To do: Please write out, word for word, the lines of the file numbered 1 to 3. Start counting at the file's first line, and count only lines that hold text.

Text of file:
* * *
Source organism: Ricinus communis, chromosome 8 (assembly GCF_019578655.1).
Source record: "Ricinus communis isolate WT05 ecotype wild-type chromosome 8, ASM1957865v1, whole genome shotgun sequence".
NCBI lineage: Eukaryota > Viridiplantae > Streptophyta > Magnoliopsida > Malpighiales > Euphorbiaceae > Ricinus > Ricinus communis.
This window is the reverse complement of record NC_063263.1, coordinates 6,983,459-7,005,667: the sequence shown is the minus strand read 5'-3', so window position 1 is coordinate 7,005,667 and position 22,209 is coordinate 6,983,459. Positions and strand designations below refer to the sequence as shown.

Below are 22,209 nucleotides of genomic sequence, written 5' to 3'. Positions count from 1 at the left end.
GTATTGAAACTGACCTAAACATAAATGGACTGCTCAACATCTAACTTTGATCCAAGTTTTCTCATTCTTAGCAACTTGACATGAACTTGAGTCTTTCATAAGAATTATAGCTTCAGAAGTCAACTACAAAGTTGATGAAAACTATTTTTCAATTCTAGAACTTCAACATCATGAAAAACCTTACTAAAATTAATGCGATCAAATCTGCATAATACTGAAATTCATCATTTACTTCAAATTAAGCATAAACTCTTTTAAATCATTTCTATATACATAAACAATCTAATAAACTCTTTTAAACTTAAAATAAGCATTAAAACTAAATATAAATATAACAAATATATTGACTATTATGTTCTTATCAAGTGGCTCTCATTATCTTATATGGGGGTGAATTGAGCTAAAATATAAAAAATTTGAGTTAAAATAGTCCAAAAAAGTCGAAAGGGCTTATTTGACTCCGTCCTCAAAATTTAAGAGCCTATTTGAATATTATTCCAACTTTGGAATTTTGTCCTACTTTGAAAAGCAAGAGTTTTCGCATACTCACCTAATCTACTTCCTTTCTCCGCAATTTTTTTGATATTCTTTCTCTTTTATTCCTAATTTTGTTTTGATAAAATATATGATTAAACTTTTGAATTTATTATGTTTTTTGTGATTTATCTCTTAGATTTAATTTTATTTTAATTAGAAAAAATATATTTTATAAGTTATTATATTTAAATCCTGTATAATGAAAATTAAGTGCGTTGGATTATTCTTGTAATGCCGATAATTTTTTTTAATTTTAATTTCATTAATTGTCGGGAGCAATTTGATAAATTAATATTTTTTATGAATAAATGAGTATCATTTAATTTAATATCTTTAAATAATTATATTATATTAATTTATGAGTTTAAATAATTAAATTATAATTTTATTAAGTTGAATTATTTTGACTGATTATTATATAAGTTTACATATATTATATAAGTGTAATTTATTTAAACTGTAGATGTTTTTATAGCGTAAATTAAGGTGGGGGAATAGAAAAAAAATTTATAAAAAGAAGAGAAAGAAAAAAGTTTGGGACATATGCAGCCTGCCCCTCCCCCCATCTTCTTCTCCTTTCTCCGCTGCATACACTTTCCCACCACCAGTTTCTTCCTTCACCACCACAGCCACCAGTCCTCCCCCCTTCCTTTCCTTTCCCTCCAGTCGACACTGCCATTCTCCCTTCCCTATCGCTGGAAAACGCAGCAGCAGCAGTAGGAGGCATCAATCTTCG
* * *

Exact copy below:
Source organism: Ricinus communis, chromosome 8 (assembly GCF_019578655.1).
Source record: "Ricinus communis isolate WT05 ecotype wild-type chromosome 8, ASM1957865v1, whole genome shotgun sequence".
NCBI lineage: Eukaryota > Viridiplantae > Streptophyta > Magnoliopsida > Malpighiales > Euphorbiaceae > Ricinus > Ricinus communis.